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TECHNIQUES > Color Reflector

 

Print Color Images On Any Paper Color

Creating a "reflector" for color toner

 

Color printers use 4 toner cartridges (Cyan, Magenta, Yellow and Black "CMYK") which are all translucent. To see solid color, there must have a 'reflector' behind them to cast the correct 1 of 16.7million shades from these 4 CMYK toner colors. For normal printing on white paper, light passes through the translucent color toner, reflects off the white paper to then carry the perceived color back to your eye. Light doesn't bounce off the toner! The image on the left dramatically demonstrates just how transparent color toner really is. We made two identical columns side by side but the right column does not have a special white reflector under the color toner image, so these colors all but disappear. As far as the column on the left... that's where our magic happens with our "WhiteTRF" foil.

 

Here's what's going on...

Let's say you have a big red circle drawn on your monitor and want to print it on a yellow sheet of paper. On the right image here, we've got red on the yellow but it looks orange. What's going on here? Light goes through the transparent red toner, reflects off the YELLOW background and carries back to your eye a mix of yellow and red giving you a perceived color of orange. Orange... all day long.

 

So how to fix this?

Simple. First create a white reflector base for the red circle. To do this, we need to create a fake background of white over the yellow paper as shown on the left. First create a duplicate of the red circle on screen and fill it with black. Very important! ... now select the black circle and add a "1pt" (Point) perimeter white line, meaning the 1pt line you're adding encroaches INTO the circle's perimeter making the black circle a tad smaller that prints. After printing to the yellow paper, add the white foil over this black circle and you have the image shown on the right. This is the reflector to the transparent red that's coming next.

 

Place the print back into the printer's manual feed tray and print the red circle. The color image will now print in the exact same spot with a very slight overlap that you won't detect. The red will be a bit larger than the white reflector. Remember that we made the black toner circle a tad smaller by adding a white line so the red is basically over-printing which helps with any mis-registration of the printer during the second print so you don't get an edge of 'white' creeping out from the red. Color toner will print beautifully over all foils. Having any white foil creep out from under the color will make everything look terrible so this "trapping" technique is very important.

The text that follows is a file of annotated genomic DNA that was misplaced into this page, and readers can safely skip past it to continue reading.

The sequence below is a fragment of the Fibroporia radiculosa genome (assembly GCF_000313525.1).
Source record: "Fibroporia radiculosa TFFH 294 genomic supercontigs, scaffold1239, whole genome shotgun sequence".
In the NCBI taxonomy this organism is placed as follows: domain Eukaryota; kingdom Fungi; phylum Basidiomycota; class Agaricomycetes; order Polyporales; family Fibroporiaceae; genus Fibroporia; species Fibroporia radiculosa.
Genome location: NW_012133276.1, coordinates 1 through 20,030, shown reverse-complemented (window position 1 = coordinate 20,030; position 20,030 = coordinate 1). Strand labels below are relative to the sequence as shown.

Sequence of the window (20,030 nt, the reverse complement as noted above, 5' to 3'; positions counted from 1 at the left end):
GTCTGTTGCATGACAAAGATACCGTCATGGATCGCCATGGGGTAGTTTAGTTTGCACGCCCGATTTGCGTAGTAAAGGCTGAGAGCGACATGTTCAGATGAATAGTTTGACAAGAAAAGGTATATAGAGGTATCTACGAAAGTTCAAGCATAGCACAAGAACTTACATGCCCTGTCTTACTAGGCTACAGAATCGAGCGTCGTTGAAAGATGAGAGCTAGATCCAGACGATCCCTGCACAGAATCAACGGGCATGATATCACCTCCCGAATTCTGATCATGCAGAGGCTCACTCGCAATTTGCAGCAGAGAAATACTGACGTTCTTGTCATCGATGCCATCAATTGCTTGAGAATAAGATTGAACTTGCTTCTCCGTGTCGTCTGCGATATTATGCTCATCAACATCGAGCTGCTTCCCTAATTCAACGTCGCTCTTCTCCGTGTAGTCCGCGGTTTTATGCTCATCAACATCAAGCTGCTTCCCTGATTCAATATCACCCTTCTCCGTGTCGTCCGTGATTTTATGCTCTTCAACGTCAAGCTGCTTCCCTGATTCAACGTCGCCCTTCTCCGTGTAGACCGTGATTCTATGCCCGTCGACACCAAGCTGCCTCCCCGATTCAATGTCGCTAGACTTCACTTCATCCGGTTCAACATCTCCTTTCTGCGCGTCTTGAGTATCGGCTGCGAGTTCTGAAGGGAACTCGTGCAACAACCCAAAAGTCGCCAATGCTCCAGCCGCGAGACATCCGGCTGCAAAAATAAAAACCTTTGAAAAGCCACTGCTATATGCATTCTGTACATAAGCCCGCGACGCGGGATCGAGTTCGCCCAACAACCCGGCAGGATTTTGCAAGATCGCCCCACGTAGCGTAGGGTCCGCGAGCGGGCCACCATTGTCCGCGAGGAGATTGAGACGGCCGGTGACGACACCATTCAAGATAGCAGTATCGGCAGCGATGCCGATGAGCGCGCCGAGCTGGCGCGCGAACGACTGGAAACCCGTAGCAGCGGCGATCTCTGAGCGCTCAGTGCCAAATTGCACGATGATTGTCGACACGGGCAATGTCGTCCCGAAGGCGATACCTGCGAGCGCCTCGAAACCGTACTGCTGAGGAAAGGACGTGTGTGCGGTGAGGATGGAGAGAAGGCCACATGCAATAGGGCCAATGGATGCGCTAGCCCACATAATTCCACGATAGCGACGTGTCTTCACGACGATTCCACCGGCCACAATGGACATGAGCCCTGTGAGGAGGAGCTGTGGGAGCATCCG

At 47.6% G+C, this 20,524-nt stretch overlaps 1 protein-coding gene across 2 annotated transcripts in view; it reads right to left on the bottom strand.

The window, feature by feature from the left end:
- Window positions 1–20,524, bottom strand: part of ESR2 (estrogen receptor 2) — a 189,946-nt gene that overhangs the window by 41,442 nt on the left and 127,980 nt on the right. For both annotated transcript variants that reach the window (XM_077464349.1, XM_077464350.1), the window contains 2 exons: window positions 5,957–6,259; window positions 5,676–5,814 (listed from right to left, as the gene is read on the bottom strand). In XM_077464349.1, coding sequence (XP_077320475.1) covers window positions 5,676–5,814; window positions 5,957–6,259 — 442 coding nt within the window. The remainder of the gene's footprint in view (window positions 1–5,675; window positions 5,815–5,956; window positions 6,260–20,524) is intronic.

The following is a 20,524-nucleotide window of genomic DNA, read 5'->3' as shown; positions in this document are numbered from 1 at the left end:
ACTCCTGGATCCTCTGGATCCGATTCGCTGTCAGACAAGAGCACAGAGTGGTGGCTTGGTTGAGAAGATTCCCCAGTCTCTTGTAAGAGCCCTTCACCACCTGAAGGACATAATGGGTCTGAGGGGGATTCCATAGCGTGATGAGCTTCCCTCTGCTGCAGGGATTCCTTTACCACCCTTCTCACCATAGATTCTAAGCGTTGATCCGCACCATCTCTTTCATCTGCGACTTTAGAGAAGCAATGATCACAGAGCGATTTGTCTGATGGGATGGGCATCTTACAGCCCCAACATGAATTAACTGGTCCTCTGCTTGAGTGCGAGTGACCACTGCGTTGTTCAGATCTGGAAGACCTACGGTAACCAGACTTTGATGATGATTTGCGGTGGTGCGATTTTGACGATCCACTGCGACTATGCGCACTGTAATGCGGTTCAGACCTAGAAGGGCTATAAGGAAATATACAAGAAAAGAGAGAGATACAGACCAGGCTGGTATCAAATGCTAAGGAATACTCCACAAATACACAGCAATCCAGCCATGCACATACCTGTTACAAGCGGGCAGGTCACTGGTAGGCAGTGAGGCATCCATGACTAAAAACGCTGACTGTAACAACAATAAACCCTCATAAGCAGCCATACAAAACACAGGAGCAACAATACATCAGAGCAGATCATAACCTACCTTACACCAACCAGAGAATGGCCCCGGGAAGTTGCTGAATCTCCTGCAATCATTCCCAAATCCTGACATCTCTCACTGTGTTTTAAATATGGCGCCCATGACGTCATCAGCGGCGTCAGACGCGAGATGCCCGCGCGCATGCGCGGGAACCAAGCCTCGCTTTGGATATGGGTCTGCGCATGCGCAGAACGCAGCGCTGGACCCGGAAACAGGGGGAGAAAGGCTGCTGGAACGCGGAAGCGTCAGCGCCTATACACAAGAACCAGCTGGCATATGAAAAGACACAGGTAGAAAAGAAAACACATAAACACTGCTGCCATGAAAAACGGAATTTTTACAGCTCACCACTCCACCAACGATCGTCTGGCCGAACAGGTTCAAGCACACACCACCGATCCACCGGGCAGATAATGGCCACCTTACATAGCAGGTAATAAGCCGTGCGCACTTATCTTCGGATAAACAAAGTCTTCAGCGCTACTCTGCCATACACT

Setting up your artwork to do this "trapping" is normally done in a graphics type application like Photoshop, Illustrator, CorelDraw, etc - any graphics program that has "layer" control. If you're not familiar with "layers" it's all quite simple. Layers are just that... a stack of identical images you can turn on or off when it's time to print. We understand this may sound complicated, but once you try it you'll get a full understanding of how simple it really is and the power the white foil gives you. WhiteTRF foil ... because white is the one color you just can't print!

 

Customers have asked, "Why don't you just carry pigment color foils of all shades in addition to the 3 you do (grey, black and white) so we can just transfer a solid foil color like red?" The simple reason is that color laser printers (and color copiers) can reproduce 16.7 million colors with just Cyan, Magenta, Yellow and Black toner cartridges. Granted, 16.7 million shades isn't a lot (your eye can discern about 10 times that number) so it comes down to logistics. Why try to replicate what already exists? Nobody could offer 17 million pigment foil colors. If we had 10 shades of red, someone would want an 11th!  Since you can now master "pigment color" on dark backgrounds with our WhiteTRF foil, you've got the best of all worlds to be able to print WHITE, a dozen METALLICS and FULL COLOR on any paper color. That's a powerful capability all around!

 

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